Do’s And Don’ts On Cholesterol Dieting

We are all familiar with cholesterol, since there have been loads of health campaigns trying to inform the general public of the cardiovascular risks associated with high levels of this molecule in our blood vessels, or hypercholesterolemia. The best way to avoid low-density-lipoproteins (the so-called “bad cholesterol”) from ending up stuck in our arteries, thus developing arteriosclerosis and increasing the risk of suffering a heart attack or other cardiovascular problems is, however, still subject to research, and different preventive and therapeutic measures have been proposed, mostly related to reducing presence of foods containing saturated fats in our diet. Less attention has been given to the role of high-density-lipoproteins (the so-called “good cholesterol”) in controlling and regulating the total levels of body cholesterol, and to the beneficial effects of introducing changes in our diet accordingly.

Lately, several investigations on the health benefits of the Mediterranean diet have also mentioned its effects on cholesterol balance. In Spain, researchers from the Navarra University have reported that introducing olive oil or nuts, together with a proper mediterranean diet advised by nutrition specialists, resulted in a significant reduction of arterosclerosis. The reduction was superior to the expected therapeutic effects of a two-year administration of the usual drugs prescribed for this prime cardiovascular factor. A previous study by Canadian researchers showed similar results using other cholesterol-reducing foods, like soy and oats, along with olive oil and nuts. In both experiments the final levels of arteriosclerosis and cholesterol levels were compared to groups following a low-fat diet.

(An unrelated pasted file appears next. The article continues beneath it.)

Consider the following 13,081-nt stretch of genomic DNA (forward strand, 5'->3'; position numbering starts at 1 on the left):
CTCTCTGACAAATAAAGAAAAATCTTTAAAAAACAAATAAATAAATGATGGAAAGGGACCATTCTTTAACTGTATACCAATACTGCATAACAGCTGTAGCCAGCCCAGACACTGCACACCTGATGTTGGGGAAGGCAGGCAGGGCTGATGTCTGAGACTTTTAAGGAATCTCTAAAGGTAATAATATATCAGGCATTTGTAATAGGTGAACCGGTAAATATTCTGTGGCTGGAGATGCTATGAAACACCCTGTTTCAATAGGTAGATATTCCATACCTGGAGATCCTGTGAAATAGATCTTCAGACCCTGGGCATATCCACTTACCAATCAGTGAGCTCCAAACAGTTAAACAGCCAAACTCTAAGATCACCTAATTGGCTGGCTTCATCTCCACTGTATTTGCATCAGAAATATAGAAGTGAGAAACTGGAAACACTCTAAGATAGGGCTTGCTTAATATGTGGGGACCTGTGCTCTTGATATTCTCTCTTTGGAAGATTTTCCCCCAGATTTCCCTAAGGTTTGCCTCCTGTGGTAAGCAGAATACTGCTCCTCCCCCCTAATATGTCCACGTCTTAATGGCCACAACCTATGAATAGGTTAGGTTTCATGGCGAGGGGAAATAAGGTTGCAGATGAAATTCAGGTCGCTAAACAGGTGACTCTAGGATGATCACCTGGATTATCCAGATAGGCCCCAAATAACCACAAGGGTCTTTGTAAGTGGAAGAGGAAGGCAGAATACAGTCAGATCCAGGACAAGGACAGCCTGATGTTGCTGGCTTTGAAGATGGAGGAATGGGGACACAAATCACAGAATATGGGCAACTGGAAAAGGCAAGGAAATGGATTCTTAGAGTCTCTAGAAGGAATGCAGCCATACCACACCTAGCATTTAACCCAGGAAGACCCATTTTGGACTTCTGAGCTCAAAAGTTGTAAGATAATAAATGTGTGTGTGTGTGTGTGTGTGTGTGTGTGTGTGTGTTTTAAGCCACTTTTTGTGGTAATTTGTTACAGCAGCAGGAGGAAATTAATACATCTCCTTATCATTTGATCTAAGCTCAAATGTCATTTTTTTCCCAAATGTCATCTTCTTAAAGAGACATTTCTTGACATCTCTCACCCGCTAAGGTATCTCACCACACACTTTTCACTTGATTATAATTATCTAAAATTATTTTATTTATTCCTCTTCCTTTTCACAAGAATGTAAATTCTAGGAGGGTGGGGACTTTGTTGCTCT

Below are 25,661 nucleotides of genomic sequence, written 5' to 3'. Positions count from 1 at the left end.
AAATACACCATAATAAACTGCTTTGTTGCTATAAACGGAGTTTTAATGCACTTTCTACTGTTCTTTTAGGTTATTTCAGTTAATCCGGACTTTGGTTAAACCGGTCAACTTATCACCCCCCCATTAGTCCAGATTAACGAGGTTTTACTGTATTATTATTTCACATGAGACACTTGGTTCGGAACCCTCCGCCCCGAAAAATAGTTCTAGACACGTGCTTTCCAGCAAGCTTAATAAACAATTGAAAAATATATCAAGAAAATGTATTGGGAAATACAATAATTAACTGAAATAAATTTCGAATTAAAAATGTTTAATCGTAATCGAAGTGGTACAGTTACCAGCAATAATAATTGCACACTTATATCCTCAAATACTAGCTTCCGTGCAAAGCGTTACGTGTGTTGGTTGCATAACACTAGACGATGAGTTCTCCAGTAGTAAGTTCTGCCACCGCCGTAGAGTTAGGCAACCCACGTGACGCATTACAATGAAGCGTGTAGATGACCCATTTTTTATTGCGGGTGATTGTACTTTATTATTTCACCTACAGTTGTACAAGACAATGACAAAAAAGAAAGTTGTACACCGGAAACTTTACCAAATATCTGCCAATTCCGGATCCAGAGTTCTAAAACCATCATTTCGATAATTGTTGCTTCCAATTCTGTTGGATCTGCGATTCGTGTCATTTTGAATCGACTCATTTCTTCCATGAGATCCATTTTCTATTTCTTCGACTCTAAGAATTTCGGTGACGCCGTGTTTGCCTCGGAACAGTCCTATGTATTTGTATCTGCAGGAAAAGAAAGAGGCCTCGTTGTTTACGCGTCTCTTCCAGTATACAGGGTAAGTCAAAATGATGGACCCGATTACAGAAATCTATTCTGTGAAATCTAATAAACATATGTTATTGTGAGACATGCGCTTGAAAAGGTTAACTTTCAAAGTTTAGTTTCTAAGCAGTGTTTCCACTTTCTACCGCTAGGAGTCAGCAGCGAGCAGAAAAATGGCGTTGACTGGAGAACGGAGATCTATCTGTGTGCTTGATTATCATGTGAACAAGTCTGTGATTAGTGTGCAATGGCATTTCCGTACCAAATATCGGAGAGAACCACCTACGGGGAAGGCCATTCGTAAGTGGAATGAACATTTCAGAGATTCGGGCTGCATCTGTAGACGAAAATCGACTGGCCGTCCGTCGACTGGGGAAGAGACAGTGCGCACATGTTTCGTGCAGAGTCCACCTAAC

The search for foods that help reduce bad cholesterol levels is not over. Even if it were, changes in diet always face cultural and commercial issues, but there is general agreement that the Mediterranean diet, in its original version, is a balanced compound of healthy diet behavior. Best advice would be yes, it is ok to reduce fat in your diet and introduce some physical exercise in your lifestyle, but it would be even better to enrich your meals with dishes including cholesterol-protecting ingredients like these: olive oil (use it raw to season your salad, or on toast), nuts (especially walnuts, almonds and hazelnuts), legumes (there are delicious recipes for chick-peas and lentils in Mediterranean, North African and Middle East cuisines), oats and barley (ask your usual baker or keep to breakfast cereals), oily fishes (simply cooked, smoked or preserved in olive oil), vegetables (aubergine, tomatoes, greenery, etc. best fresh) and fruits (especially apples, grapes, strawberries and citrics).

Any change in diet and taste is better done gradually: research the Internet for recipes that strike you as easy and likely tasty, try cooking them and share with friends. The web is a neverending source of gastronomical information, and there are excellent resources on the Mediterranean diet -and, of course, on cholesterol.
Sabung Ayam

It was sooooo good!!

Here is the recipe we mostly* followed:

*we changed the recipe by pounding the chicken thinner instead of slicing horizontally, and brined in pickle juice instead of salt water

Sabung Ayam